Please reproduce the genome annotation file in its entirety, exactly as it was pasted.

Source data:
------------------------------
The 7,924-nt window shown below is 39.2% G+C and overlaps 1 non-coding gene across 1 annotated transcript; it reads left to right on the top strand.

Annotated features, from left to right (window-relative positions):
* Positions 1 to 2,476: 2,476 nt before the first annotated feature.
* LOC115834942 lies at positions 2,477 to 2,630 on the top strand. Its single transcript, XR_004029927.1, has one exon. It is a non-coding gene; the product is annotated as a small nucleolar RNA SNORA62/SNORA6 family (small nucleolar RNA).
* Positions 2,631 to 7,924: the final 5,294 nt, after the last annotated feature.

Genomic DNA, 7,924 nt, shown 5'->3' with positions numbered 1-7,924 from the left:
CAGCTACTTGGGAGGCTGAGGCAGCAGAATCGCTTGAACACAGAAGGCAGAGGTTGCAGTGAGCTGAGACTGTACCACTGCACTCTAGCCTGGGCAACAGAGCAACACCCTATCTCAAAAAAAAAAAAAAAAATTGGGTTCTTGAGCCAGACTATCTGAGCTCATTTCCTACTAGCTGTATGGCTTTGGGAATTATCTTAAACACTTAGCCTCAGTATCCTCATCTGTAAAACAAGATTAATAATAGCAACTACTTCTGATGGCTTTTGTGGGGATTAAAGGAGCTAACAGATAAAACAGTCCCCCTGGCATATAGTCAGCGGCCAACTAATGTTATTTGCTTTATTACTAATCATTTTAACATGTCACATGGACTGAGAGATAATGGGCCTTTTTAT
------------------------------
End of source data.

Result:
The 7,924-nt window shown below is 39.2% G+C and overlaps 1 non-coding gene across 1 annotated transcript; it reads left to right on the top strand.

Annotated features, from left to right (window-relative positions):
* Positions 1 to 2,476: 2,476 nt before the first annotated feature.
* LOC115834942 lies at positions 2,477 to 2,630 on the top strand. Its single transcript, XR_004029927.1, has one exon. It is a non-coding gene; the product is annotated as a small nucleolar RNA SNORA62/SNORA6 family (small nucleolar RNA).
* Positions 2,631 to 7,924: the final 5,294 nt, after the last annotated feature.

Genomic DNA, 7,924 nt, shown 5'->3' with positions numbered 1-7,924 from the left:
CAGCTACTTGGGAGGCTGAGGCAGCAGAATCGCTTGAACACAGAAGGCAGAGGTTGCAGTGAGCTGAGACTGTACCACTGCACTCTAGCCTGGGCAACAGAGCAACACCCTATCTCAAAAAAAAAAAAAAAAATTGGGTTCTTGAGCCAGACTATCTGAGCTCATTTCCTACTAGCTGTATGGCTTTGGGAATTATCTTAAACACTTAGCCTCAGTATCCTCATCTGTAAAACAAGATTAATAATAGCAACTACTTCTGATGGCTTTTGTGGGGATTAAAGGAGCTAACAGATAAAACAGTCCCCCTGGCATATAGTCAGCGGCCAACTAATGTTATTTGCTTTATTACTAATCATTTTAACATGTCACATGGACTGAGAGATAATGGGCCTTTTTAT